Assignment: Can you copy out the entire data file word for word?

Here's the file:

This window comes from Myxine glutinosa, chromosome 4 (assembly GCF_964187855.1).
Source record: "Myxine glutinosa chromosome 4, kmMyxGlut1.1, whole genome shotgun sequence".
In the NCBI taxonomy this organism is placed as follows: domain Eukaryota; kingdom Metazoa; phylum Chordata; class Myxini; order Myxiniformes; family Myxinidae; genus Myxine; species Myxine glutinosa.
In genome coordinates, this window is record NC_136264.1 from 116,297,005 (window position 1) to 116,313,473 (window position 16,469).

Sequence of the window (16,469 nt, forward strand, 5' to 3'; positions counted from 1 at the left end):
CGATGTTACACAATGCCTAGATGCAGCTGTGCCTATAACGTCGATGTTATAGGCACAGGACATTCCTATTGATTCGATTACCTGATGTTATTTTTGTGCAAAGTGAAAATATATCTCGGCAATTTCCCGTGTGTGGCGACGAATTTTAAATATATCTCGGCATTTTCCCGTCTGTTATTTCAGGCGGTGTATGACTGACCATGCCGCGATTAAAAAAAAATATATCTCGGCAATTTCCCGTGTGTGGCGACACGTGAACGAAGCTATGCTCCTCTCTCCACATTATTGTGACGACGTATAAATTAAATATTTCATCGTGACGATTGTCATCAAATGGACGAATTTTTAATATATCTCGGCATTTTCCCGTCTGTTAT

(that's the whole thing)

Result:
This window comes from Myxine glutinosa, chromosome 4 (assembly GCF_964187855.1).
Source record: "Myxine glutinosa chromosome 4, kmMyxGlut1.1, whole genome shotgun sequence".
In the NCBI taxonomy this organism is placed as follows: domain Eukaryota; kingdom Metazoa; phylum Chordata; class Myxini; order Myxiniformes; family Myxinidae; genus Myxine; species Myxine glutinosa.
In genome coordinates, this window is record NC_136264.1 from 116,297,005 (window position 1) to 116,313,473 (window position 16,469).

Sequence of the window (16,469 nt, forward strand, 5' to 3'; positions counted from 1 at the left end):
CGATGTTACACAATGCCTAGATGCAGCTGTGCCTATAACGTCGATGTTATAGGCACAGGACATTCCTATTGATTCGATTACCTGATGTTATTTTTGTGCAAAGTGAAAATATATCTCGGCAATTTCCCGTGTGTGGCGACGAATTTTAAATATATCTCGGCATTTTCCCGTCTGTTATTTCAGGCGGTGTATGACTGACCATGCCGCGATTAAAAAAAAATATATCTCGGCAATTTCCCGTGTGTGGCGACACGTGAACGAAGCTATGCTCCTCTCTCCACATTATTGTGACGACGTATAAATTAAATATTTCATCGTGACGATTGTCATCAAATGGACGAATTTTTAATATATCTCGGCATTTTCCCGTCTGTTAT